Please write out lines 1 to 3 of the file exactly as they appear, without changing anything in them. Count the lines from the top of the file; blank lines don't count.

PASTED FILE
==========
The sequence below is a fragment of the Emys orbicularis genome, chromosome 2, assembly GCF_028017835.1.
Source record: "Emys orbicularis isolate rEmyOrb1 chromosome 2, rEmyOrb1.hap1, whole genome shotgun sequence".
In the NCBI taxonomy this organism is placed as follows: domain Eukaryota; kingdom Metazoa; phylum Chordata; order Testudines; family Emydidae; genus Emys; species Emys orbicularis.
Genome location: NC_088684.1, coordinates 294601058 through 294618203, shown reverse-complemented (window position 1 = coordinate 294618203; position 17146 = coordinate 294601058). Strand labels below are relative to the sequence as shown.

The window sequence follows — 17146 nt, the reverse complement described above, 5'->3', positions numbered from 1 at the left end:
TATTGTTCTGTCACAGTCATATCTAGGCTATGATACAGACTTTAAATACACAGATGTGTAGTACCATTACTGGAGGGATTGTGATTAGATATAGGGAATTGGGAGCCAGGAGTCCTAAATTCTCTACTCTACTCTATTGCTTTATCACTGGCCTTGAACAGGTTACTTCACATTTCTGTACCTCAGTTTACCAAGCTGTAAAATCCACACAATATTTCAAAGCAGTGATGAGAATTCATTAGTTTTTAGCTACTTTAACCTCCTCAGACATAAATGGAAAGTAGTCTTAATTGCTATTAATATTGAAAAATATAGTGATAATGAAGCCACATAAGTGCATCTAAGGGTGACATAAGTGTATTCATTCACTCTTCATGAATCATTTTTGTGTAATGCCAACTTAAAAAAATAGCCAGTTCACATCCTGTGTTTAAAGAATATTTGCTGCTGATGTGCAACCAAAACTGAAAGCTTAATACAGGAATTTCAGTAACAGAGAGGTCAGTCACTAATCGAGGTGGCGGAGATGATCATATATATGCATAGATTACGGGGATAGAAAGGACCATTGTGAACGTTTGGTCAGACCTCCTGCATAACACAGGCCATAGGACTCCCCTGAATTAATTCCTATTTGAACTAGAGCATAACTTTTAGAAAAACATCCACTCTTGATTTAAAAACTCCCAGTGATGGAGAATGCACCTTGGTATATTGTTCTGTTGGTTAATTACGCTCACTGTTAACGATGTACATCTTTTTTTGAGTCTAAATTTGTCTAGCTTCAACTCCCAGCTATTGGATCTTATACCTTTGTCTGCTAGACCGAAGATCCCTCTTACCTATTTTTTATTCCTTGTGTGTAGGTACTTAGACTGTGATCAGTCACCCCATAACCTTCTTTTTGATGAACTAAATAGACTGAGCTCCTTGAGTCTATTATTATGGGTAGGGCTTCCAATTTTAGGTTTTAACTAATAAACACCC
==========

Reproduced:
The sequence below is a fragment of the Emys orbicularis genome, chromosome 2, assembly GCF_028017835.1.
Source record: "Emys orbicularis isolate rEmyOrb1 chromosome 2, rEmyOrb1.hap1, whole genome shotgun sequence".
In the NCBI taxonomy this organism is placed as follows: domain Eukaryota; kingdom Metazoa; phylum Chordata; order Testudines; family Emydidae; genus Emys; species Emys orbicularis.